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The U.S. Department of Edu­cation added more than 700 insti­tu­tions to the College Scorecard database in January, according to a department spokesperson — but Hillsdale College remains excluded.
Last Sep­tember, Pres­ident Barack Obama described the database, created to compare col­leges and uni­ver­sities across the nation, as “com­pre­hensive.” According to the department spokesperson, the updated Scorecard includes all degree-granting insti­tu­tions listed in the department’s Inte­grated Post­sec­ondary Edu­cation Data System database.
A further update to add more insti­tu­tions is in the works, but neither Provost David Whalen, nor College Pres­ident Larry Arnn are aware of any contact between the college and the Department of Edu­cation regarding adding Hillsdale to the Scorecard.
“We’re working with the higher edu­cation com­munity to make sure that schools that weren’t included in the first round of the Scorecard have the oppor­tunity to be in the Scorecard,” said Acting Sec­retary of Edu­cation John B. King Jr. in a hearing of the U.S. House Com­mittee on Edu­cation and the Work­force Feb. 24.
Hillsdale’s Con­gressman Tim Walberg ques­tioned King on Hillsdale’s con­spicuous absence from the Scorecard. Walberg described the incom­pleteness of the database as “mis­leading.”
“I’m not sure that the federal gov­ernment should be involved in putting out some­thing like that,” Walberg said at the hearing. “As you say it is not a rating system, but it becomes a rating system. It’s impos­sible not to be a rating system when that type of infor­mation is included. And it’s not com­plete — it’s incom­plete.”
King coun­tered by saying he and the department believe that the Scorecard pro­vides infor­mation that “is important and can inform deci­sions.”
“It’s important to know the Scorecard is not a rating system,” King said at the hearing. “We don’t have rankings of the schools. It’s infor­mation — it’s a trans­parent system of infor­mation about the schools.”
As the Col­legian reported last Sep­tember, there is no dis­claimer on the College Scorecard website that any schools are missing from the database. More than 1.4 million unique users have visited the Scorecard since its Sep­tember launch, according to the department spokesperson.
The Edu­cation Department already has almost all of the infor­mation nec­essary to include Hillsdale in the Scorecard.
Scorecard data is sourced from the Inte­grated Post­sec­ondary Edu­cation Data System database — a system which draws from data col­lected by the National Center for Edu­cation Sta­tistics, another division of the Edu­cation Department.
Data sub­mitted by Hillsdale — such as tuition and fees, geo­graphical location, aca­demic pro­grams, financial aid, and accred­i­tation infor­mation — is acces­sible in the NCES database, according to NCES employee Aurora D’Amico.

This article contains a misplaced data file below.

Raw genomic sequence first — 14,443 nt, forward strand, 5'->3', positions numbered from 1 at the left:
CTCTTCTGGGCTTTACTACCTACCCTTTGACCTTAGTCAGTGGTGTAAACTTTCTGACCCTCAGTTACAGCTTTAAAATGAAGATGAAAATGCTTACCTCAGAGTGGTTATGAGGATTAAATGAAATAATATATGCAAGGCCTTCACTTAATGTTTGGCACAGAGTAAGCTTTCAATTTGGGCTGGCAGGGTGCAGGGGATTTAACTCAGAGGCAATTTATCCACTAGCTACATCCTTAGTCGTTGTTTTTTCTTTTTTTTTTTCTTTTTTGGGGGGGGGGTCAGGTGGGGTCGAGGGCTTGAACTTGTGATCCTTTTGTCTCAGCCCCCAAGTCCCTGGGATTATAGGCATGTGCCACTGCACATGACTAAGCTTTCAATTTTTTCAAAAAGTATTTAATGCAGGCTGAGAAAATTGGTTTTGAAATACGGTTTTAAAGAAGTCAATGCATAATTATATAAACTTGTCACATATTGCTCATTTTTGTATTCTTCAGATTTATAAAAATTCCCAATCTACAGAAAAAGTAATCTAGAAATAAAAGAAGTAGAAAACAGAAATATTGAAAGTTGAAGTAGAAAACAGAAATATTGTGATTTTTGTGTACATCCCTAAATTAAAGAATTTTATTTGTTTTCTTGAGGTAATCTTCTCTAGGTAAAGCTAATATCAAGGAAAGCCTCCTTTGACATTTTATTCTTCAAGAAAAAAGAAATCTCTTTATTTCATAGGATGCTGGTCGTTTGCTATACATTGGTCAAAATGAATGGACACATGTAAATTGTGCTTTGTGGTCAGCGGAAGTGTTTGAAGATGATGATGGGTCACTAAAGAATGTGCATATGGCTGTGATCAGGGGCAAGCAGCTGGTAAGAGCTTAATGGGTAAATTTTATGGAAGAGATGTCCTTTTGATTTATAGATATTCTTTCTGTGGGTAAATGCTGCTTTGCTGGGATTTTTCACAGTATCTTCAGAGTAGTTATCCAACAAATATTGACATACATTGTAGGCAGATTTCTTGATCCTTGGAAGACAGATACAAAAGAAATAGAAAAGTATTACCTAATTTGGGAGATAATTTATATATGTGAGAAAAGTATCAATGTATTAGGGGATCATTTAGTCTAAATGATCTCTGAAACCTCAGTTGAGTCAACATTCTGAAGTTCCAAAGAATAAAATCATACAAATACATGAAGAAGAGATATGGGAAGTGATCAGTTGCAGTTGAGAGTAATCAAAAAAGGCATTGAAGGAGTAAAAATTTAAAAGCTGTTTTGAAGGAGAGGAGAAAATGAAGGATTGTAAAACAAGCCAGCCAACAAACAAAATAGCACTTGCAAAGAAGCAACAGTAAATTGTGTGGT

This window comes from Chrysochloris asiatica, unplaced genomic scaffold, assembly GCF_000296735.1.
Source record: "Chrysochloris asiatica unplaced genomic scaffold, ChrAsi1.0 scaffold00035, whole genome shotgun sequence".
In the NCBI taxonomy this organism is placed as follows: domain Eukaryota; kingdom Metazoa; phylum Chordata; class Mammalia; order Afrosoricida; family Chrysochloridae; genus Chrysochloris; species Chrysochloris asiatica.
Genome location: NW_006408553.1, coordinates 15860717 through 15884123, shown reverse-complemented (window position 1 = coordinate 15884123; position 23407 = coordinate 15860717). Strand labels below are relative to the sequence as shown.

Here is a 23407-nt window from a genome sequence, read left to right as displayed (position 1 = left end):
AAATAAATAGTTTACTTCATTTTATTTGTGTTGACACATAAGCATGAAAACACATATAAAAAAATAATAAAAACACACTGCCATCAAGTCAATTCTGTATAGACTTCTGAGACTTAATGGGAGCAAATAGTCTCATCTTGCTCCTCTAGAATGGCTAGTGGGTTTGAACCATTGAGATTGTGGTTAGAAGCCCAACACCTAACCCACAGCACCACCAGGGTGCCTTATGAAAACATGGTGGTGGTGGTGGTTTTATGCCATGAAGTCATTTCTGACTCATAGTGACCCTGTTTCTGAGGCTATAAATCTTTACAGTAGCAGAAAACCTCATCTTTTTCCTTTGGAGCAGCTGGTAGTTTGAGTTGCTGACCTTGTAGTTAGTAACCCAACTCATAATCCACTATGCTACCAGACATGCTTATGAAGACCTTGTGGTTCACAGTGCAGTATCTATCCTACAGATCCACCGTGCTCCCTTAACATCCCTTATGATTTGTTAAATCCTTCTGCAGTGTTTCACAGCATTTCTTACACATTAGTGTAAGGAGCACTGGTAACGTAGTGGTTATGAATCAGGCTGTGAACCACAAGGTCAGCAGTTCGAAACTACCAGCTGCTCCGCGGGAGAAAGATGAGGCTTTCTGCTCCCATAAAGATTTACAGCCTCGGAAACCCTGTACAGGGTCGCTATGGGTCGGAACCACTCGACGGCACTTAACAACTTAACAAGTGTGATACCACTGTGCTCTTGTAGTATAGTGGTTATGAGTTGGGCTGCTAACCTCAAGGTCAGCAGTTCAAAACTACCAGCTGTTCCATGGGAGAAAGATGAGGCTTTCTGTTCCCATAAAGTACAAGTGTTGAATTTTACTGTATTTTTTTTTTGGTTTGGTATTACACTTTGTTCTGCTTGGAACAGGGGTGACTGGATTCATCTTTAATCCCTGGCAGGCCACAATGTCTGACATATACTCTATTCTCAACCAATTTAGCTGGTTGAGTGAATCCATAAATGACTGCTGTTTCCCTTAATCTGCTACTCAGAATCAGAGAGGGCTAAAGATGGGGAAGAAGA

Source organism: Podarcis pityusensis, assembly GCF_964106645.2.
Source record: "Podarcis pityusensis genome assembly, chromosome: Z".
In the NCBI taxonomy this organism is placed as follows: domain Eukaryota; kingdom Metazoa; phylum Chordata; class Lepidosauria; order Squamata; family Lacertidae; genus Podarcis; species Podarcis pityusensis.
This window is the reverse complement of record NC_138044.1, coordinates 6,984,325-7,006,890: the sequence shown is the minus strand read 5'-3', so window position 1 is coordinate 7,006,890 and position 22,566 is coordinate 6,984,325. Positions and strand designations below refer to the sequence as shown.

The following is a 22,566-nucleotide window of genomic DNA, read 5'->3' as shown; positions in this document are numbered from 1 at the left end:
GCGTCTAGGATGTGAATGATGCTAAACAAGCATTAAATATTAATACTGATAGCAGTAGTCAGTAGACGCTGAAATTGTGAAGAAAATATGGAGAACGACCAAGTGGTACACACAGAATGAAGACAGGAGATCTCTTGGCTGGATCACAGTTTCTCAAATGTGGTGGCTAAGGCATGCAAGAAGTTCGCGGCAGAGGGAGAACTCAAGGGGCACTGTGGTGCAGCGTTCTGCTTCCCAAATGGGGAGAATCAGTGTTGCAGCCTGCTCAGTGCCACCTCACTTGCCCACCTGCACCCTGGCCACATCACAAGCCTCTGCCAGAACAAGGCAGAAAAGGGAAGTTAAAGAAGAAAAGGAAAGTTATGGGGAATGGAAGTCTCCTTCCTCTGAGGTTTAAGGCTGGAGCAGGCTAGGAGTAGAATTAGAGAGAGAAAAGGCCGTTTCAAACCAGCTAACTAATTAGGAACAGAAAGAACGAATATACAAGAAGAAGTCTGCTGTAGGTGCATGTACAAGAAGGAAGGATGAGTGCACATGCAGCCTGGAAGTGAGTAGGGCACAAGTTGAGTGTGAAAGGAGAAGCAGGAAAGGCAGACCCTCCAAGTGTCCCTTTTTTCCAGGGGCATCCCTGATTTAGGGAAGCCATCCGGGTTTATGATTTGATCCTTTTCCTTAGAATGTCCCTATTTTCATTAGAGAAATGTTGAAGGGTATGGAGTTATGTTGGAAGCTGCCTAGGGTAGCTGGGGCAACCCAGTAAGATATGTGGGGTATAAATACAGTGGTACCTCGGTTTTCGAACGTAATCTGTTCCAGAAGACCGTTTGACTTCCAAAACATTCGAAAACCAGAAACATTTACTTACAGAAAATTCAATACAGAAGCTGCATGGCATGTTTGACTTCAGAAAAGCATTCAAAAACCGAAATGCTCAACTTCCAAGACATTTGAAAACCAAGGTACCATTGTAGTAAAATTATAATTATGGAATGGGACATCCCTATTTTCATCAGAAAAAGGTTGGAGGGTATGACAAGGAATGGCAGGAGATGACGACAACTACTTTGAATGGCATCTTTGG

To be included in IPEDS — and by extension, in the Scorecard — a school must submit racial demo­graphic infor­mation of its student body — infor­mation which Hillsdale has never col­lected for ethical reasons and, therefore, cannot submit.
Many schools are included in the Scorecard with data sets marked “not available,” but so far, the department has made no effort to add Hillsdale to the database without racial demo­graphic infor­mation.
“I don’t think that’s accurate to portray Hillsdale College — simply because it’s not included in the Scorecard — as probably not worthy of people going to the school, do you?” Walberg asked at the hearing.

  • You know, if the feds wanted to put such a system together — not that it’s their place to do so, but they’ve taken it upon them­selves, so for the sake of the argument, let’s just say that it is — the intel­ligent, wise and honest thing to do would be to wait until all qual­i­fying insti­tu­tions can be accu­rately rep­re­sented in the system before pre­senting it to the public. Of course, that would mean that the feds would have to actually BE intel­ligent, wise and honest…

    • David N

      Then it would never have launched. Bad schools don’t want to be com­pa­rable.

      • Pre­cisely.

        • David N

          So it does not seem unrea­sonable to me to launch and exclude schools that don’t want to provide all of the infor­mation we want to see. As much as I sym­pa­thize with Hillsdale’s reasons for not wanting to collect infor­mation about the racial com­po­sition of its student body, there are many other schools out there that are simply racist and don’t want their race numbers out there either, and I don’t think it’s a good idea to set a precedent that allows schools to cherry-pick what they want to appear, because then we’d only see data that makes the school look good and the value of this data release and the tools that are built on top of it is greatly dimin­ished.